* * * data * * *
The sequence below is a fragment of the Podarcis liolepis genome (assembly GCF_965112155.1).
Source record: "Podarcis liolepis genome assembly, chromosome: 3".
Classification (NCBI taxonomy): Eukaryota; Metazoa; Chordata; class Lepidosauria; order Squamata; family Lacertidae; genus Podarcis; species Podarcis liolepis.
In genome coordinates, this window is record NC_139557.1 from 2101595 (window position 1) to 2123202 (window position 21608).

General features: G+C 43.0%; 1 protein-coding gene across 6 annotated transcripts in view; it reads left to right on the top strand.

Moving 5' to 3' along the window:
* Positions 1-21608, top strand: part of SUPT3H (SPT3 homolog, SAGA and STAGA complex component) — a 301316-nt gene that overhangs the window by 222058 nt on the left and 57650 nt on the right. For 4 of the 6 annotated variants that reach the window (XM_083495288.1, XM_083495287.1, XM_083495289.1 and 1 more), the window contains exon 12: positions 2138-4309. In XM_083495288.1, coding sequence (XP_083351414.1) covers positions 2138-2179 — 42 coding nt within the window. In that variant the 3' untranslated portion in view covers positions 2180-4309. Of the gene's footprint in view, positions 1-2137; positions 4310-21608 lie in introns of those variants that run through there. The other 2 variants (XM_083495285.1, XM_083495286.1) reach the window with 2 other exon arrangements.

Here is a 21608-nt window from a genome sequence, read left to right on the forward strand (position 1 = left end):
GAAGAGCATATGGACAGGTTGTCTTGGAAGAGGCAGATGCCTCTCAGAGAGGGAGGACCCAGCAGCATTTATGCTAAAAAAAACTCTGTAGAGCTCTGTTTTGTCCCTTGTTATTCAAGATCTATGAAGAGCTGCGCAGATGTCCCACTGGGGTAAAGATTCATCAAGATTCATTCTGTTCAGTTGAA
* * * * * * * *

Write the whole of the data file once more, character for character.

The sequence below is a fragment of the Podarcis liolepis genome (assembly GCF_965112155.1).
Source record: "Podarcis liolepis genome assembly, chromosome: 3".
Classification (NCBI taxonomy): Eukaryota; Metazoa; Chordata; class Lepidosauria; order Squamata; family Lacertidae; genus Podarcis; species Podarcis liolepis.
In genome coordinates, this window is record NC_139557.1 from 2101595 (window position 1) to 2123202 (window position 21608).

General features: G+C 43.0%; 1 protein-coding gene across 6 annotated transcripts in view; it reads left to right on the top strand.

Moving 5' to 3' along the window:
* Positions 1-21608, top strand: part of SUPT3H (SPT3 homolog, SAGA and STAGA complex component) — a 301316-nt gene that overhangs the window by 222058 nt on the left and 57650 nt on the right. For 4 of the 6 annotated variants that reach the window (XM_083495288.1, XM_083495287.1, XM_083495289.1 and 1 more), the window contains exon 12: positions 2138-4309. In XM_083495288.1, coding sequence (XP_083351414.1) covers positions 2138-2179 — 42 coding nt within the window. In that variant the 3' untranslated portion in view covers positions 2180-4309. Of the gene's footprint in view, positions 1-2137; positions 4310-21608 lie in introns of those variants that run through there. The other 2 variants (XM_083495285.1, XM_083495286.1) reach the window with 2 other exon arrangements.

Here is a 21608-nt window from a genome sequence, read left to right on the forward strand (position 1 = left end):
GAAGAGCATATGGACAGGTTGTCTTGGAAGAGGCAGATGCCTCTCAGAGAGGGAGGACCCAGCAGCATTTATGCTAAAAAAAACTCTGTAGAGCTCTGTTTTGTCCCTTGTTATTCAAGATCTATGAAGAGCTGCGCAGATGTCCCACTGGGGTAAAGATTCATCAAGATTCATTCTGTTCAGTTGAA